DescriptionSince the launch of Conceptual Metaphor Theory (CMT) in the 1980s (Lakoff & Johnson, 1980; Lakoff, 1993), cognitive linguists have produced a large amount of empirical research testing predictions about the role of conceptual metaphor in daily communication. In a recent overview, Gibbs (2011a, 2011b) has presented a selection of linguistic and psychological studies as evidence for CMT.
In this paper I will argue that the results of these studies cannot, without reservation, be marshaled as evidence for CMT. A close examination of the stimuli used in these studies shows that many of the metaphors are of a special kind: they are deliberate and actively invite the reader to build a comparison between two domains, which is not the standard manifestation of metaphor in natural discourse (Steen, 2008). More precisely, recent corpus-linguistic (Steen, et al., 2010) and psycholinguistic research (Gentner & Bowdle, 2008; Glucksberg, 2008) suggests that most of the metaphors found in natural language may not be processed by cross-domain mapping or comparison. The question therefore arises what the role of deliberate metaphor in the confirmation of CMT is and whether an alternative interpretation can be offered for the findings from the studies that are advanced as providing proof for the existence of CMT.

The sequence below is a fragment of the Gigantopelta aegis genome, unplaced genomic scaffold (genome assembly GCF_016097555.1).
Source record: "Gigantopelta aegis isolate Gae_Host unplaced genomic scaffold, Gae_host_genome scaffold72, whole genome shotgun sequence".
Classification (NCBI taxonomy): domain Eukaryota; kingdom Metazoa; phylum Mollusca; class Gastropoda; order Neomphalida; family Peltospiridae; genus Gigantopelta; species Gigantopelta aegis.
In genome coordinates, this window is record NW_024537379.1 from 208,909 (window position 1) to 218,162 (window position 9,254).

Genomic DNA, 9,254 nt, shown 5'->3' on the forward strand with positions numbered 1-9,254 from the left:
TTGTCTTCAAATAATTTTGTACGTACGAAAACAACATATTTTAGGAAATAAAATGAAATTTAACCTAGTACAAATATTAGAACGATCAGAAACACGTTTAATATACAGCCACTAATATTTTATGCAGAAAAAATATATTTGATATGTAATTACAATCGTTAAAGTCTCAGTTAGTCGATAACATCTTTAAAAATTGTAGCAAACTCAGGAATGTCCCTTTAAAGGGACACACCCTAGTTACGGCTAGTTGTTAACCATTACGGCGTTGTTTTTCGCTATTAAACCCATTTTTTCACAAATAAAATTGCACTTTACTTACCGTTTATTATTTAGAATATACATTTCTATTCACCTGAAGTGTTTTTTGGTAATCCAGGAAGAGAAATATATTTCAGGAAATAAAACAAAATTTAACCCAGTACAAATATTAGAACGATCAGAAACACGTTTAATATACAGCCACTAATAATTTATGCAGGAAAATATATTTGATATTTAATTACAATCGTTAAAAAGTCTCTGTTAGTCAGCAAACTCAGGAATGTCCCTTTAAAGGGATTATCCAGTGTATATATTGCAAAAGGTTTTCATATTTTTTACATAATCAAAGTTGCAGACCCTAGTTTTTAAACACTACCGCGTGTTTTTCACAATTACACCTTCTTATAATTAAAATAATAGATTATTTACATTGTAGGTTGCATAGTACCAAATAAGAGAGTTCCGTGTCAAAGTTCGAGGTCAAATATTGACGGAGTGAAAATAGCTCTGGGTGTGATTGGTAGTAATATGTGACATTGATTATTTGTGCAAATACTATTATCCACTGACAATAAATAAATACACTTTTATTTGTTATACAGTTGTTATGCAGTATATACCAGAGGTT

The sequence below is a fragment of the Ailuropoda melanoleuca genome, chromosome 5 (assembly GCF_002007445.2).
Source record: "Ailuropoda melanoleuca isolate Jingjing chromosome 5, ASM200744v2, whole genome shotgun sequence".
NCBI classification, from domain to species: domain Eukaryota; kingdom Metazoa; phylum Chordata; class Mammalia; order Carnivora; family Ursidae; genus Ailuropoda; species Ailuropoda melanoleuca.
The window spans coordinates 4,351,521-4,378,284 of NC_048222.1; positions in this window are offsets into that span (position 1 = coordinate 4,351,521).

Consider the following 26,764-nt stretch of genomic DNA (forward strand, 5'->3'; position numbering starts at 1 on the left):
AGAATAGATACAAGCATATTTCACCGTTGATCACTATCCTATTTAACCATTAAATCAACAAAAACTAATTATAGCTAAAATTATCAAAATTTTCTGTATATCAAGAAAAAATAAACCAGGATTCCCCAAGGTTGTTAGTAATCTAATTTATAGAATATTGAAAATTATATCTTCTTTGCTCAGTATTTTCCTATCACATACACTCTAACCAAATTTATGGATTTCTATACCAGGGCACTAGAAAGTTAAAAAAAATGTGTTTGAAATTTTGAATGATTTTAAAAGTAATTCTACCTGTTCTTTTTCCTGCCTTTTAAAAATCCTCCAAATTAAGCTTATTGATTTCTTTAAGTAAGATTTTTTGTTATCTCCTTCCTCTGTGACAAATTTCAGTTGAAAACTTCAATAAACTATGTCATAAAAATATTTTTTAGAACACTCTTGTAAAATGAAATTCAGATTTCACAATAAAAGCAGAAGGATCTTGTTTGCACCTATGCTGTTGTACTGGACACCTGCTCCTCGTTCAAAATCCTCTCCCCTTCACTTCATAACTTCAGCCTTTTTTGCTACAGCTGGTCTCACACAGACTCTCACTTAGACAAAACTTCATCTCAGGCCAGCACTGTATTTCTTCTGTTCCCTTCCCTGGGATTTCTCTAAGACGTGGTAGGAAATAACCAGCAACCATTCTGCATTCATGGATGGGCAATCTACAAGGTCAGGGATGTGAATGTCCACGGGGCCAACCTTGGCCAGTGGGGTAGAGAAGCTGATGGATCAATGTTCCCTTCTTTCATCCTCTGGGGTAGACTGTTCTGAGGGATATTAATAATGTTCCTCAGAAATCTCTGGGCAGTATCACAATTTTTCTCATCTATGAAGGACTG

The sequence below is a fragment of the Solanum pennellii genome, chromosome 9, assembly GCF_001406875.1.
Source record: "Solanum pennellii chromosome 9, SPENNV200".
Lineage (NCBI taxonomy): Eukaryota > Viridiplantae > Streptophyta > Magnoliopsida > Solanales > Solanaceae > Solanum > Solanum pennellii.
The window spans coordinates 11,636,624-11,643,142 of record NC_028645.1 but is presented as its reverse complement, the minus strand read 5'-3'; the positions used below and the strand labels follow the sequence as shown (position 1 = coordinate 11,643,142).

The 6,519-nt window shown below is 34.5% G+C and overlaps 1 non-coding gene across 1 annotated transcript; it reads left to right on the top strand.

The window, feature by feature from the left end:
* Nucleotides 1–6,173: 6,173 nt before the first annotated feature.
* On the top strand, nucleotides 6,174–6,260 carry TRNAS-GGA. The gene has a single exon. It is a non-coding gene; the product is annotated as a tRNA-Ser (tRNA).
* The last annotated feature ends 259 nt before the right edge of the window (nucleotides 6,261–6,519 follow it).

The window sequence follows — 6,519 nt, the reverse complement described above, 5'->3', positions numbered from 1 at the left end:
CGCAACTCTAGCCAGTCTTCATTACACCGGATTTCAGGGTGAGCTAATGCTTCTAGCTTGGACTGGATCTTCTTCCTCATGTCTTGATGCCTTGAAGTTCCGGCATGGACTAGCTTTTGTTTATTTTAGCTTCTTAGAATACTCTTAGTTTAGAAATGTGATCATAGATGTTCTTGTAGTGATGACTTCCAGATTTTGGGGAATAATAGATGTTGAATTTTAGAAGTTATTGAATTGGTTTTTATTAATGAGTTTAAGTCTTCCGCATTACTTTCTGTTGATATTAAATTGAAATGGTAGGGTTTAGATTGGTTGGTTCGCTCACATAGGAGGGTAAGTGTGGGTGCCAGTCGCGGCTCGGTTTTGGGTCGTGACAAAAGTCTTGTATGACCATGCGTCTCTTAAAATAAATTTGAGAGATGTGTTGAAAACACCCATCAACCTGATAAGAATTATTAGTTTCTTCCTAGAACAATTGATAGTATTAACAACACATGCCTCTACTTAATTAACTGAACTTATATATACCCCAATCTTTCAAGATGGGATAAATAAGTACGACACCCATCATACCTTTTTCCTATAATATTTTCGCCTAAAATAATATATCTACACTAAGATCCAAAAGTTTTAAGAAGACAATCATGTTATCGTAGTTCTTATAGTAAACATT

The presentation will review the relevant literature on this issue and aims to shed new light on the interpretation of their results by introducing the notion of deliberate metaphor. How many of the metaphors used in experimental studies are, in fact, deliberate and what does this tell us about the presence of conceptual metaphors in cognition? This presentation consequently not only intervenes in the discussion about CMT but also hopes to make a contribution to the debate on deliberateness, a long neglected phenomenon in metaphor research.
|Period||5 Jul 2012|
|Event title||9th Researching and Applying Metaphor Conference|